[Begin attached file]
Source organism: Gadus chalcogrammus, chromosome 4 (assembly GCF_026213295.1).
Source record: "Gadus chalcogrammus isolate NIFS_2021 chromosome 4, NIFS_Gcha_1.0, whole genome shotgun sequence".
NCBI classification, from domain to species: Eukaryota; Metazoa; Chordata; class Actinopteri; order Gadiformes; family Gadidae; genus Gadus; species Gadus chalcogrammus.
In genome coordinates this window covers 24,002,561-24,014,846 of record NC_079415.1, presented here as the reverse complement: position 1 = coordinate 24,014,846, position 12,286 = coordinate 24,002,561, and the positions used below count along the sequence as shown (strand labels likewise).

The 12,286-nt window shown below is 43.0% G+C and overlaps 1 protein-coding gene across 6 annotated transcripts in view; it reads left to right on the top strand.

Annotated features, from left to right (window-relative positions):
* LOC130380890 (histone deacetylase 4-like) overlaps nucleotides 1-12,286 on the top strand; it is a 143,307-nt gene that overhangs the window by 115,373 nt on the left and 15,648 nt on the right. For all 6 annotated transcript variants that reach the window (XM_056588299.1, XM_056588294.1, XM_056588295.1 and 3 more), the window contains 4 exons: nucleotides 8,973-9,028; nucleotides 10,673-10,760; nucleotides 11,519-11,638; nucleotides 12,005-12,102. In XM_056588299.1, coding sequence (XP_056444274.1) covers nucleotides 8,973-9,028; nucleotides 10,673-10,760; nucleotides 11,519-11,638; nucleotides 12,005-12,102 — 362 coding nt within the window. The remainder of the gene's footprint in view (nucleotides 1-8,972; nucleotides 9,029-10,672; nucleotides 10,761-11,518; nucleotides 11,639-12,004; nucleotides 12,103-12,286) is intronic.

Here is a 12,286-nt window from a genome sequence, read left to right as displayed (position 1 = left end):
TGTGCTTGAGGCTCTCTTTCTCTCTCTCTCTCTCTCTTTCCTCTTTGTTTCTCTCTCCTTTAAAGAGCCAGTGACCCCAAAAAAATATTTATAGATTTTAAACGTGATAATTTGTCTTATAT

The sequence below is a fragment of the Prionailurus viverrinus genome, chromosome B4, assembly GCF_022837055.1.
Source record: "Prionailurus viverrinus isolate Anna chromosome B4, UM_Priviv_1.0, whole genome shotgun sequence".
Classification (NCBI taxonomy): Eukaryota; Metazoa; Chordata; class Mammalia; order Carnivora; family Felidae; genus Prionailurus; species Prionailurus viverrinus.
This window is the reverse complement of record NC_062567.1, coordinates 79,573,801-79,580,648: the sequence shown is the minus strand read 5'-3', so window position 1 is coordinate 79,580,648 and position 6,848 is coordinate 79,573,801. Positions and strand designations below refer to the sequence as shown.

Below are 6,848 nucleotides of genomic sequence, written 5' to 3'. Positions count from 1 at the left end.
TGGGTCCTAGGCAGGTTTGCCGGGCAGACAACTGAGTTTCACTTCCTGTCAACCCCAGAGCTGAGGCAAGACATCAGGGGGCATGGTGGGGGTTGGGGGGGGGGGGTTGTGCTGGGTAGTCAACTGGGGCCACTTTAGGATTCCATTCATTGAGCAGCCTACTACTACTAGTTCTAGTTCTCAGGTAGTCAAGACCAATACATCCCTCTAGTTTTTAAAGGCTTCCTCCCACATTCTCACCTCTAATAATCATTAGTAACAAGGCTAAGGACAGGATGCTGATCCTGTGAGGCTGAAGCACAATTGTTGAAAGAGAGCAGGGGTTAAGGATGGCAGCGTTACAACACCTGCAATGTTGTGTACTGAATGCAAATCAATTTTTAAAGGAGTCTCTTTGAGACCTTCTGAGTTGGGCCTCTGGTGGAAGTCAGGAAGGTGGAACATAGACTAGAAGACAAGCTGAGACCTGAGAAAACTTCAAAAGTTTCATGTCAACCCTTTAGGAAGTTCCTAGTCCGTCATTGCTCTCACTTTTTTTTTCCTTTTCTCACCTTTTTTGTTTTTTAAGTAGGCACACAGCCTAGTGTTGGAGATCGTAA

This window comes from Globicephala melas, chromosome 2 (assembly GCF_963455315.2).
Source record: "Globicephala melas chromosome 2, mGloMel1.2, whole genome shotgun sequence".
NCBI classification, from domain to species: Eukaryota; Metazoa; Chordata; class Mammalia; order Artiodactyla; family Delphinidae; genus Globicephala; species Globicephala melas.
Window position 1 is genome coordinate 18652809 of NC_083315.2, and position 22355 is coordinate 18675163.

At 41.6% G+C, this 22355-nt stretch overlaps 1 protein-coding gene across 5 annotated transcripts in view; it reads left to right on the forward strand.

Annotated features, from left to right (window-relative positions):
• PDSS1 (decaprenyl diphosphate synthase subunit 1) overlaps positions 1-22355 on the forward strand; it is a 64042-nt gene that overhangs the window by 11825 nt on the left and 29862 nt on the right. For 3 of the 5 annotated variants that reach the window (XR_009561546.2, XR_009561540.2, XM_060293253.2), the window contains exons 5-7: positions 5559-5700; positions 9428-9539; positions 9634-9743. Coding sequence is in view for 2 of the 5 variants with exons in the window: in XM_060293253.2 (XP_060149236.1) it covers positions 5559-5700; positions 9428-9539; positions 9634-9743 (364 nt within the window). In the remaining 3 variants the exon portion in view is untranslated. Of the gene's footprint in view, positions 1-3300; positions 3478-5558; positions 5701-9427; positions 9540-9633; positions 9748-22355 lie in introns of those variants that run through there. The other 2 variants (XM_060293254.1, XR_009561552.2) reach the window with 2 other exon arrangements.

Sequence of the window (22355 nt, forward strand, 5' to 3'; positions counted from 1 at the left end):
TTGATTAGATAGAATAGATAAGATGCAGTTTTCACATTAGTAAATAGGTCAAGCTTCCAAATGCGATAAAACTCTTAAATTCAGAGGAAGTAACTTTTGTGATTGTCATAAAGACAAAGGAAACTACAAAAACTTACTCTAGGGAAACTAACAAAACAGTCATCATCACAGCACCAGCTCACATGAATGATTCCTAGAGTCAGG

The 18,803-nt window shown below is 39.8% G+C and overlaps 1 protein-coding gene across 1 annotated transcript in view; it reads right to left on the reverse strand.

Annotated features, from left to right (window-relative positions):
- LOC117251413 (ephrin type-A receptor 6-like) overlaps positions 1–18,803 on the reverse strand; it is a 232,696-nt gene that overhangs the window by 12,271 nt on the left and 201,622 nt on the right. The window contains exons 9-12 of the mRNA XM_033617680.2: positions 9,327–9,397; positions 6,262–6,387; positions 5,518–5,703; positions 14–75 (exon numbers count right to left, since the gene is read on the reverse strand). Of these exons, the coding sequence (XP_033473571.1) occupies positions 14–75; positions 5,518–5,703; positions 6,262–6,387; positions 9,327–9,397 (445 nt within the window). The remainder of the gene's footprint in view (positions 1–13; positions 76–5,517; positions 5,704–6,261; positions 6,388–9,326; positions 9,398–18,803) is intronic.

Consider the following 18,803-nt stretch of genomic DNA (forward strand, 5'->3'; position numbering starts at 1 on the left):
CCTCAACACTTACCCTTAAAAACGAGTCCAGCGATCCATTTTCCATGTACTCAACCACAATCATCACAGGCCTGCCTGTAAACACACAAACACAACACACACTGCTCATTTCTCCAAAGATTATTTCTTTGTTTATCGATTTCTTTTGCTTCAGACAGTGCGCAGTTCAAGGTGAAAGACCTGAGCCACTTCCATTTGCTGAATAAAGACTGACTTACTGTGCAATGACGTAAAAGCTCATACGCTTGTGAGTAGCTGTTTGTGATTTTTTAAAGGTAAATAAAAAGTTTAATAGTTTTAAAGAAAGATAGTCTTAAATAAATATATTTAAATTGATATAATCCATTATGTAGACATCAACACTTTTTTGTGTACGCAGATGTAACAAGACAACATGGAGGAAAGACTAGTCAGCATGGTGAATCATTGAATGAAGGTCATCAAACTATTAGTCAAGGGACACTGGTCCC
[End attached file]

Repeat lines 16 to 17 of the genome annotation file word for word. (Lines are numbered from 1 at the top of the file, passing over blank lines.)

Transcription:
This window comes from Globicephala melas, chromosome 2 (assembly GCF_963455315.2).
Source record: "Globicephala melas chromosome 2, mGloMel1.2, whole genome shotgun sequence".